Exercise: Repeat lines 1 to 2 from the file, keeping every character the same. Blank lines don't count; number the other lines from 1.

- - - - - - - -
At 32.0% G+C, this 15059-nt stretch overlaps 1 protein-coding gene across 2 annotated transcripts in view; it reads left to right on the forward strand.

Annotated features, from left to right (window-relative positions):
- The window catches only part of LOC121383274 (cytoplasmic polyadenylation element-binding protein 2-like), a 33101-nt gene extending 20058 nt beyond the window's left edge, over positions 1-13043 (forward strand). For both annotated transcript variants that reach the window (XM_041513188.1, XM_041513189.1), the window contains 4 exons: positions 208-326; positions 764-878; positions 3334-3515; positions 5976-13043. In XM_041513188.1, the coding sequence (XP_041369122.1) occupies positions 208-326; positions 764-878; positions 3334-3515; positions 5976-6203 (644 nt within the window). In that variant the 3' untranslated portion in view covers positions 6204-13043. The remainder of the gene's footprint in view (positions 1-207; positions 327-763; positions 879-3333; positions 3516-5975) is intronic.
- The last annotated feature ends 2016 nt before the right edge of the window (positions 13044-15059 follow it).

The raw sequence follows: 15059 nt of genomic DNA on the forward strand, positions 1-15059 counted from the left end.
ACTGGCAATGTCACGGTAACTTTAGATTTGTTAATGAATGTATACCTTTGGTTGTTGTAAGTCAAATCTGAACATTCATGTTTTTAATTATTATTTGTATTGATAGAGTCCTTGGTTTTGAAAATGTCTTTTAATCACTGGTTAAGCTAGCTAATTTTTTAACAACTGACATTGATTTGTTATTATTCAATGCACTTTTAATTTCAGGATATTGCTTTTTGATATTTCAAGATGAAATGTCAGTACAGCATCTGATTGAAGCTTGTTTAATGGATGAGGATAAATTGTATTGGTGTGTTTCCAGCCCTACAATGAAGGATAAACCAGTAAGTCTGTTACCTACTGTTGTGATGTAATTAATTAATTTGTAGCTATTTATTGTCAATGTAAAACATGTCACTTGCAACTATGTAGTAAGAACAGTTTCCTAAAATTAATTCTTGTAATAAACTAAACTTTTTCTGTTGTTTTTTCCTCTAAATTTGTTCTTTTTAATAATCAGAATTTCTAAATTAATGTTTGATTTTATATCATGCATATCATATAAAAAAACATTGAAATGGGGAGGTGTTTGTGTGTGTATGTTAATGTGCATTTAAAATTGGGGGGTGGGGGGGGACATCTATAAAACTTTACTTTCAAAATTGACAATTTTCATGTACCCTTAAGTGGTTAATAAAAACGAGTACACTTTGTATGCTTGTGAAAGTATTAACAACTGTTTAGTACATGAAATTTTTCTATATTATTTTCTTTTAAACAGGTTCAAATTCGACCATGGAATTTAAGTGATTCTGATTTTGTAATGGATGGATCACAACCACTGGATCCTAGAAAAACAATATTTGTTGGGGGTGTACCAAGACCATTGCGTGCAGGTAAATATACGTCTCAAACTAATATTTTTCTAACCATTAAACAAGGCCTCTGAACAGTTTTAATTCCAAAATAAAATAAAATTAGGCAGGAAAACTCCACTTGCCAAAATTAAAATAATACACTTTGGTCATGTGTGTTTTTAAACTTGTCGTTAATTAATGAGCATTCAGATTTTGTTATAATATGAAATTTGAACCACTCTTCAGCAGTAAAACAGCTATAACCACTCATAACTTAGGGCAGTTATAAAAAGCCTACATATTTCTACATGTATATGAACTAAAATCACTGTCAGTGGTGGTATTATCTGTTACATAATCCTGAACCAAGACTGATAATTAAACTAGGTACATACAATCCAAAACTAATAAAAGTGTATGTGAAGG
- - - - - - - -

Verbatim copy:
At 32.0% G+C, this 15059-nt stretch overlaps 1 protein-coding gene across 2 annotated transcripts in view; it reads left to right on the forward strand.

Annotated features, from left to right (window-relative positions):